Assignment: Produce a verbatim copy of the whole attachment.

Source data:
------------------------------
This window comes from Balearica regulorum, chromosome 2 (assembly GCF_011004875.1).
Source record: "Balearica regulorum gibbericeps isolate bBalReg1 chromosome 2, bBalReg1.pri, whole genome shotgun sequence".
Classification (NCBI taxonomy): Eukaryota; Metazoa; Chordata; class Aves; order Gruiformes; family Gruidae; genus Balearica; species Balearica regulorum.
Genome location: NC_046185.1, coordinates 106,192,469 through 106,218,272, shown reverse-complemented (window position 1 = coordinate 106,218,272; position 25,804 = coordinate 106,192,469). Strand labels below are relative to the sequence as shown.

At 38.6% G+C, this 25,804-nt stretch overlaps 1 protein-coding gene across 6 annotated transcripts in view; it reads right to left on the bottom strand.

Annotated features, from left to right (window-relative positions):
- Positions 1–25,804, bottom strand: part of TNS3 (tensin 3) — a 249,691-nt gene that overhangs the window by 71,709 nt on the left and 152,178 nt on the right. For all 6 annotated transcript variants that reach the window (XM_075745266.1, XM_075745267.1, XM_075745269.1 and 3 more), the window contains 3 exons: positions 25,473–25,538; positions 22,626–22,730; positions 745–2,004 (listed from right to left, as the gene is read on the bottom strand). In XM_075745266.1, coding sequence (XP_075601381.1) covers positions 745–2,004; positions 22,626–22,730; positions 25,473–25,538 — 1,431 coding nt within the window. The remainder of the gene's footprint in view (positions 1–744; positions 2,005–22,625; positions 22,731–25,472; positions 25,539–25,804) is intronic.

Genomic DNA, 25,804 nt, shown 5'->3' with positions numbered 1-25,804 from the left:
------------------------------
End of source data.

This window comes from Balearica regulorum, chromosome 2 (assembly GCF_011004875.1).
Source record: "Balearica regulorum gibbericeps isolate bBalReg1 chromosome 2, bBalReg1.pri, whole genome shotgun sequence".
Classification (NCBI taxonomy): Eukaryota; Metazoa; Chordata; class Aves; order Gruiformes; family Gruidae; genus Balearica; species Balearica regulorum.
Genome location: NC_046185.1, coordinates 106,192,469 through 106,218,272, shown reverse-complemented (window position 1 = coordinate 106,218,272; position 25,804 = coordinate 106,192,469). Strand labels below are relative to the sequence as shown.

At 38.6% G+C, this 25,804-nt stretch overlaps 1 protein-coding gene across 6 annotated transcripts in view; it reads right to left on the bottom strand.

Annotated features, from left to right (window-relative positions):
- Positions 1–25,804, bottom strand: part of TNS3 (tensin 3) — a 249,691-nt gene that overhangs the window by 71,709 nt on the left and 152,178 nt on the right. For all 6 annotated transcript variants that reach the window (XM_075745266.1, XM_075745267.1, XM_075745269.1 and 3 more), the window contains 3 exons: positions 25,473–25,538; positions 22,626–22,730; positions 745–2,004 (listed from right to left, as the gene is read on the bottom strand). In XM_075745266.1, coding sequence (XP_075601381.1) covers positions 745–2,004; positions 22,626–22,730; positions 25,473–25,538 — 1,431 coding nt within the window. The remainder of the gene's footprint in view (positions 1–744; positions 2,005–22,625; positions 22,731–25,472; positions 25,539–25,804) is intronic.

Genomic DNA, 25,804 nt, shown 5'->3' with positions numbered 1-25,804 from the left: